Grill a bloody, savory steak

I look forward to summer all year. As a kid, summer meant sleep-away camp, popsicles and dirty flip-flops—along with mosquito bites, tennis lessons and tans so dark I could probably sue my parents. 

 

Summer is still my favorite time of year—ushering in the Farmers' Market, swimsuit season and raucous volleyball games. And there's always falling asleep under the stars, FedEx men in their short-shorts and backyard barbeques. Grilling out with family and friends is one of my favorite summer pastimes, so in my final column of the semester I'm excited to share some tips for preparing the ultimate cookout food—steak.  

 

The first and most important factor in preparing an awesome steak is choosing the cut of meat.You can get away with buying cheap meat for stews, tacos and anything involving the word ""hotdish,"" but steak has very little to disguise its true flavor, so make sure to buy the best cuts you can afford. Try grilling a brisket, rump or flank steak and you'll end up eating a wonderfully char-grilled chunk of rubber.  

 

I would recommend porterhouse, sirloin or rib-eye steaks—all are easy to grill and incredibly flavorful. Skimp on BBQ guests before you skimp on meat quality—no one likes your cousin's girlfriend anyway.  

 

The meat shouldn't be too thick, about an inch or an inch and a half is perfect. Make sure to trim off any large chunks of fat, scary-looking gristle or unexpected tendon. Some people claim these little extras add flavor, but some people also watch Formula One and wear white jeans, so we can't be relying on some people, now can we? 

 

Prepping the meat for grilling is a matter of personal taste. Some like to use marinades or dry rubs while others simply grill the meat without any fuss. A marinade will need to soak for at least a few hours, so plan ahead, or have lots of Cheetos and beer on hand to appease hungry guests.  

 

I have an obscenely short attention span, so I tend to take a minimalist approach and use only salt and pepper on my steaks. I love letting the flavors develop on their own. Never apply salt more than a few minutes before grilling though. It will suck out all the moisture and leave your meat drier than your brain feels the morning after Mifflin.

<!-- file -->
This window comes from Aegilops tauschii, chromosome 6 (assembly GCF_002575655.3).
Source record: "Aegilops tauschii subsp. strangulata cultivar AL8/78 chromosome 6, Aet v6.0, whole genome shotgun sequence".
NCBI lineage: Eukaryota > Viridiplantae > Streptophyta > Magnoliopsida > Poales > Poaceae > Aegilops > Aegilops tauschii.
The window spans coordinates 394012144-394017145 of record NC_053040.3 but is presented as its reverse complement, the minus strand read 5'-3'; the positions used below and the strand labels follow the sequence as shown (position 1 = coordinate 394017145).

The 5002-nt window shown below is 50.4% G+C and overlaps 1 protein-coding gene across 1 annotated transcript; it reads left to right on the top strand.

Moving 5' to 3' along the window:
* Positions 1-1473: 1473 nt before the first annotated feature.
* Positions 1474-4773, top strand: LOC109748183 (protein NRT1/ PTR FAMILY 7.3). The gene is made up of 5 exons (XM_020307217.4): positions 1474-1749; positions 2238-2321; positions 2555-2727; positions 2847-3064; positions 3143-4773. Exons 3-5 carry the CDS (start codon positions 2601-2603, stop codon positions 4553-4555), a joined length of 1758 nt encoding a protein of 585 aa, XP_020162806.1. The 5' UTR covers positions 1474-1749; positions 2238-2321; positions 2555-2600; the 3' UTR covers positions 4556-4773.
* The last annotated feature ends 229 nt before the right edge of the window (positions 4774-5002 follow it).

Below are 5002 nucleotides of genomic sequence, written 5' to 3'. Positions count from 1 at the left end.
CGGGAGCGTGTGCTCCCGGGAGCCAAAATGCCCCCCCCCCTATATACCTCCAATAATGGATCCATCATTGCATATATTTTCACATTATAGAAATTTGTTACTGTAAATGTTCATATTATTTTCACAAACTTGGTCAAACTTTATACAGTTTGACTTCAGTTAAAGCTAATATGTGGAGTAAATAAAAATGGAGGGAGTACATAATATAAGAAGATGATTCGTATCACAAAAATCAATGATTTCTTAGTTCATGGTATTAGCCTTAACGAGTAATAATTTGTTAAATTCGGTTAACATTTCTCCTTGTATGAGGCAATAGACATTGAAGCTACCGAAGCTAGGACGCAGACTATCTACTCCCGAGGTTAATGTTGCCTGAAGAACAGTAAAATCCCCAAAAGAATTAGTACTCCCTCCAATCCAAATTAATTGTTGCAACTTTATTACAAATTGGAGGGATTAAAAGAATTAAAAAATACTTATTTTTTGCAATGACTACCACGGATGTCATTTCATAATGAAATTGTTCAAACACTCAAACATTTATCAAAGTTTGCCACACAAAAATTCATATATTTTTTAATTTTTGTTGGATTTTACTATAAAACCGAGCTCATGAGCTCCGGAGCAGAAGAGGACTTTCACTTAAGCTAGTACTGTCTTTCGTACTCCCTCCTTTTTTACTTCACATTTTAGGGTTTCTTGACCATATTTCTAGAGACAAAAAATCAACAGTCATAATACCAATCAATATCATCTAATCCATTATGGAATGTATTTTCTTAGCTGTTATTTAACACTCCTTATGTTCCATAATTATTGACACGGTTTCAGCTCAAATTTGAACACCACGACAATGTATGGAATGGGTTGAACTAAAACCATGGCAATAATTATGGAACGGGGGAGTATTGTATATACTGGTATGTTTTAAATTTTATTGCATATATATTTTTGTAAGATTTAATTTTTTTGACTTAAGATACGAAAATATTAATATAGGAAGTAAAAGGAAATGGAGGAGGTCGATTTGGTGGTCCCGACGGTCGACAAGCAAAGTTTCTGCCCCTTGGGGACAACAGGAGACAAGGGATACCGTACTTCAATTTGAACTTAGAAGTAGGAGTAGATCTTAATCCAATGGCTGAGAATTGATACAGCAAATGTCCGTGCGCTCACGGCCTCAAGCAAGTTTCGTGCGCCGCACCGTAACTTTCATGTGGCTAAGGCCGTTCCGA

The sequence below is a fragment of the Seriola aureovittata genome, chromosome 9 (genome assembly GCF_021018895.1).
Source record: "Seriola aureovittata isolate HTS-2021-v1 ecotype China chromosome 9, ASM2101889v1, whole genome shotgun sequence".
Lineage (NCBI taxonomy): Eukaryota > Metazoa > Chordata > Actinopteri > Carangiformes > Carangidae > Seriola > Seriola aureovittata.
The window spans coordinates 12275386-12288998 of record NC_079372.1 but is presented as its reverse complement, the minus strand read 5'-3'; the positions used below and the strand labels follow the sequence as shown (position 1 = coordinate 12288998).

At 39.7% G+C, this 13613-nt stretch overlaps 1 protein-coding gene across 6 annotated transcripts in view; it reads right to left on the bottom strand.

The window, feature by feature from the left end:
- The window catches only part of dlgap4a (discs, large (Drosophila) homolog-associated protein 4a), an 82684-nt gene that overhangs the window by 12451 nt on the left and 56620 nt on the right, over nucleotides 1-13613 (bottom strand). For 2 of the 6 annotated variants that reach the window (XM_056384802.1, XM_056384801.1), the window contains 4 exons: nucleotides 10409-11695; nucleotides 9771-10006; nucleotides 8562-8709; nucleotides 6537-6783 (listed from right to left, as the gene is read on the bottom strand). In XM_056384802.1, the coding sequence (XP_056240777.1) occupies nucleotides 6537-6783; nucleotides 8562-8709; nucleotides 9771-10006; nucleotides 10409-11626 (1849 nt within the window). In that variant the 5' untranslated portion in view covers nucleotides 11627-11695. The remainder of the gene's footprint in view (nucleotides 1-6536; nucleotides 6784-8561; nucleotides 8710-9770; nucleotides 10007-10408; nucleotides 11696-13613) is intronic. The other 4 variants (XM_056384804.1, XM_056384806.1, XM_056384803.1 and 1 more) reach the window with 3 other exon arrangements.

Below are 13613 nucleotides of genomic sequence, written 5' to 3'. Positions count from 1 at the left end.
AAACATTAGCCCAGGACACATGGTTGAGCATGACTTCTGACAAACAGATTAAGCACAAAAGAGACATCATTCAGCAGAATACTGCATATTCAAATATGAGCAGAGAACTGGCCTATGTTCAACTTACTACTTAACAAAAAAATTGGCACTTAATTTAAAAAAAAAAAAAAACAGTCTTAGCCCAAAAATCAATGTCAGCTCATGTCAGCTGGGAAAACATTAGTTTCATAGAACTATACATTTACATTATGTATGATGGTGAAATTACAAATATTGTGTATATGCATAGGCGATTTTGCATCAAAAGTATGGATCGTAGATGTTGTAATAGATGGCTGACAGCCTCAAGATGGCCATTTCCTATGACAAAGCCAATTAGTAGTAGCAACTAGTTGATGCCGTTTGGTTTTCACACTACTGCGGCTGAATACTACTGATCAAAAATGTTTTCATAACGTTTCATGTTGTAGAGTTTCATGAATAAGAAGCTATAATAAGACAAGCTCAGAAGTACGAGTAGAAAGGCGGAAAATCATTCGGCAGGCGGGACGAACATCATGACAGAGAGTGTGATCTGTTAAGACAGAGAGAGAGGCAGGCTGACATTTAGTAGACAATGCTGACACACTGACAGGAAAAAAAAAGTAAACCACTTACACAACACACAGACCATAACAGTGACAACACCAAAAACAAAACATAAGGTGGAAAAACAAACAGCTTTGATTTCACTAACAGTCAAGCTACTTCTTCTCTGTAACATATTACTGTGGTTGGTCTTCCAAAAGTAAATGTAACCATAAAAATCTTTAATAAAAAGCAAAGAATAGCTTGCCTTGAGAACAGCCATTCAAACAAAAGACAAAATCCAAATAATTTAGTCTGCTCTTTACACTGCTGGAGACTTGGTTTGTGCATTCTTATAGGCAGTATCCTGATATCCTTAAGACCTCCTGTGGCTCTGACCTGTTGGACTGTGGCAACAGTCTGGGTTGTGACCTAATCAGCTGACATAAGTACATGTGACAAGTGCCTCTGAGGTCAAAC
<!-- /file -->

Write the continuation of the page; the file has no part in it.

The grill itself is the second most important factor in cooking a kick-ass steak. It doesn't matter if the flame comes from gas or charcoal as long as it's hot. Crazy hot. Patrick Swayze teaching Baby how to dance with those rippling shoulder-muscles hot.  

 

Let the grill heat for at least 15 minutes to ensure this desired level of heat has been reached, then slap on your steaks. Let the meat sear for three to four minutes without touching it—sit on your hands or close the lid if you are incapable of doing this.  

 

Use tongs, never a fork or skewer—or you'll lose all the juice—flip the meat and sear the other side for the same amount of time.  

 

I like my steaks bloody as hell, so I tend to remove mine at this point and ignore the disgusted looks of my friends and family.  

 

If you like your meat medium, give it a few more minutes on each side, turning the heat down just a bit. If you like your steaks well done, well, you're a disgrace to society and should not be wasting good cuts of meat. Save yourself the 10 bucks and go to Old Country Buffet for dinner.  

 

Never cut the steaks open to check to see if they are done; give them a good poke to determine if they need a few more minutes.  

 

Rare steak feels soft, but not squishy, medium-rare yields slightly to the touch and medium steak feels firm, but not hard. Practice makes perfect.  

 

Do not serve your steaks immediately after removing them from the grill. Let them ""rest"" for a few minutes so the juices can move back into the meat, and you can get your game face on.  

 

Purists allow nothing on their steaks but a bit of butter and parsley, but I am a glutton and insist on more.  

 

SautAced mushrooms are classic, but try adding caramelized pearl onions for a sweet bite.  

 

Fruit salsas and chutneys are unexpected and delicious steak toppers; mango and apple are my favorite because they pair well with red meat and keep a tangy taste savoring in your mouth long after the piece has been eaten.  

 

Blue cheese is the best steak companion in the entire world—do not let your wussy friends tell you otherwise.  

 

Lastly, steak topped with Gorgonzola, butter and minced green onions is so delicious you feel naughty just looking at it. 

 

Fire up those grills and enjoy your summer!

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